Early (premature) menopause
Menopause in women younger than 40 years of age is called premature menopause. If this happens spontaneously it is called premature ovarian failure. Premature ovarian failure affects about 1 in 100 women. Around 8 per 100 women have premature menopause due to other causes such as chemotherapy or surgery. Menopause occurring between 40-45 years of age is called early menopause, affecting approximately 5% of women.
When a woman experiences menopause, she no longer has follicles to produce into eggs and therefore no longer gets her menstrual period.
A woman with premature menopause may still have follicles, but there may be a depletion or dysfunction of these. Therefore, she can still get her period; however, most of the time her period is irregular. Irregular periods are one of the signs for POF. Keep in mind that there may be other explanations for an irregular period. Always discuss any irregularity in your menstrual cycle with your gynecologist.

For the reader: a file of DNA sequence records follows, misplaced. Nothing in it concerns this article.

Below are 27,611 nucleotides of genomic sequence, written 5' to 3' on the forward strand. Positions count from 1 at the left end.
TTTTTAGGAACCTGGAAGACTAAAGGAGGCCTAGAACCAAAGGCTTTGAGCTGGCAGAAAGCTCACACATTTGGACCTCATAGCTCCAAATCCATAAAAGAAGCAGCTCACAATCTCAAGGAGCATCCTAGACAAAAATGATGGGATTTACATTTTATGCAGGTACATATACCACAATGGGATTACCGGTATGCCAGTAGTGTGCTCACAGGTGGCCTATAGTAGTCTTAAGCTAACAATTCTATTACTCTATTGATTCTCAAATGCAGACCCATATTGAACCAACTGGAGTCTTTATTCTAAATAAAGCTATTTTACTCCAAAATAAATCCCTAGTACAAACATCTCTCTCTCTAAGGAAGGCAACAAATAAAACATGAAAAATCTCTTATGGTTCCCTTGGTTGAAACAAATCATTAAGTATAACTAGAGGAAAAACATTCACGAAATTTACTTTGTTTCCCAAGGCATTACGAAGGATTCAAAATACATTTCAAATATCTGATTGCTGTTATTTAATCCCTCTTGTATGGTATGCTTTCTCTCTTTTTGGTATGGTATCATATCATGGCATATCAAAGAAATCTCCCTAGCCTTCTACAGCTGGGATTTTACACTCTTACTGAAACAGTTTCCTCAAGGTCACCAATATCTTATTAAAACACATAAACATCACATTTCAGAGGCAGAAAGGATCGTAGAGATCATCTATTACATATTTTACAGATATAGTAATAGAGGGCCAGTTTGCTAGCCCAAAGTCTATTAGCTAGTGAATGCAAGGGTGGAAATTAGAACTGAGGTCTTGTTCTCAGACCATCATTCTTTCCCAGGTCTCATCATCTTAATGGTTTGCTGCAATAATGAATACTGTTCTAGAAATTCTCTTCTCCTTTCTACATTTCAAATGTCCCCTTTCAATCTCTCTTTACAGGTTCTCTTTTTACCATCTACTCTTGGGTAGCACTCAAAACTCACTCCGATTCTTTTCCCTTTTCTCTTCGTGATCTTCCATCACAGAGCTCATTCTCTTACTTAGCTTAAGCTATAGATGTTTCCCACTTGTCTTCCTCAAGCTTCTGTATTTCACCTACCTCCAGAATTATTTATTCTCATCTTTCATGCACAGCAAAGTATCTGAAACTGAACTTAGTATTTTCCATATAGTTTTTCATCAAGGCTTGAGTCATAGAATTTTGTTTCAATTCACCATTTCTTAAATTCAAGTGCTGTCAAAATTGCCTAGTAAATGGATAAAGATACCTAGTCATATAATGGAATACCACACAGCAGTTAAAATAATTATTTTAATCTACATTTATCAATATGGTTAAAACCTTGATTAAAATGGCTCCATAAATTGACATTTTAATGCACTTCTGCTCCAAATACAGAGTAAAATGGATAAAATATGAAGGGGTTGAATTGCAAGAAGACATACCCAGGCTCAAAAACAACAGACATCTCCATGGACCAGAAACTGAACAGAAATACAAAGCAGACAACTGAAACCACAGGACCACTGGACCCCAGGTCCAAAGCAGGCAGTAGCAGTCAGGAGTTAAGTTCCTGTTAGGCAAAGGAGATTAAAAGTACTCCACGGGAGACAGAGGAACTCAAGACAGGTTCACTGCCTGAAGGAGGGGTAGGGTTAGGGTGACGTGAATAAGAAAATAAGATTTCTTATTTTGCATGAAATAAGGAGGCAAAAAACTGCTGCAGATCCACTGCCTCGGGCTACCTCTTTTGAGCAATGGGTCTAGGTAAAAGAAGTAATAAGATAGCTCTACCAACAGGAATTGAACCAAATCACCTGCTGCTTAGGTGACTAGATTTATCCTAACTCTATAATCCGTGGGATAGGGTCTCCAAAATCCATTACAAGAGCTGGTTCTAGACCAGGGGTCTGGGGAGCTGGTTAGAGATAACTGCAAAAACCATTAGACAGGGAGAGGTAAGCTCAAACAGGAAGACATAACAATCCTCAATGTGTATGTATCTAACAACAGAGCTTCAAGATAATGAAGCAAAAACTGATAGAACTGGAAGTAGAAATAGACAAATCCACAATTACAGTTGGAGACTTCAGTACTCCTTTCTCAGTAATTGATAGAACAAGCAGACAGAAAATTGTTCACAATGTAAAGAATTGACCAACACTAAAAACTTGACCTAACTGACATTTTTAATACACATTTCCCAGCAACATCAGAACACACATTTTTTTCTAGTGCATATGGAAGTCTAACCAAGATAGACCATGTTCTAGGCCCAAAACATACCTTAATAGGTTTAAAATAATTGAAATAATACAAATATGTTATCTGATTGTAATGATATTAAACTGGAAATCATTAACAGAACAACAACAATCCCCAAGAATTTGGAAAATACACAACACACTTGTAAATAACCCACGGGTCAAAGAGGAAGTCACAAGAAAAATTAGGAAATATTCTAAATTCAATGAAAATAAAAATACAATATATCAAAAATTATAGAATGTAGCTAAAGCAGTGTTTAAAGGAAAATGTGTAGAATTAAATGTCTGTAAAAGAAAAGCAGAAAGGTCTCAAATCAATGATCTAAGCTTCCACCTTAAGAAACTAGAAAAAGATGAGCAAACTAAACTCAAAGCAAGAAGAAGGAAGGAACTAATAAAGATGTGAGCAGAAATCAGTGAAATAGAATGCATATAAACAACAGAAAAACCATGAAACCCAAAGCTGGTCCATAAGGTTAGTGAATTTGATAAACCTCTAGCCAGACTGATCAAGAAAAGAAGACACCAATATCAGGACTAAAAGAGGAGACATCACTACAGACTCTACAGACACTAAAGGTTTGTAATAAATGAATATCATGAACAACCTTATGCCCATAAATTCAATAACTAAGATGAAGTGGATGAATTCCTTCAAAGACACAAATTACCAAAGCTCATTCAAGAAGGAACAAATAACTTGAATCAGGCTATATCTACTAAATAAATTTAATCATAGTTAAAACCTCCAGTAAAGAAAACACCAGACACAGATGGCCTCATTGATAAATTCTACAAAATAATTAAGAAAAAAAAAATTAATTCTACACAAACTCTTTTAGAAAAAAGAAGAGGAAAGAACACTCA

What causes early menopause?
Sometimes there is no clear reason why a woman’s ovaries stop working early (premature ovarian failure). In other cases a hysterectomy (surgical removal of the womb or uterus) or an oophorectomy (surgical removal of the ovary or ovaries) can trigger an early menopause, as can certain illnesses and forms of chemotherapy and radiotherapy. This is called secondary premature ovarian failure.
What Are The Symptoms Of Premature Menopause?
- Irregular periods (different length of bleeding or change in flow)
- Hot flashes
- Night sweats
- Decrease in sexual drive
- Painful sex
- Thinning and drying of vagina
Some women may continue to have normal periods and show no symptoms. Diagnosis may only be discovered when the FSH levels are measured and come back with elevated levels.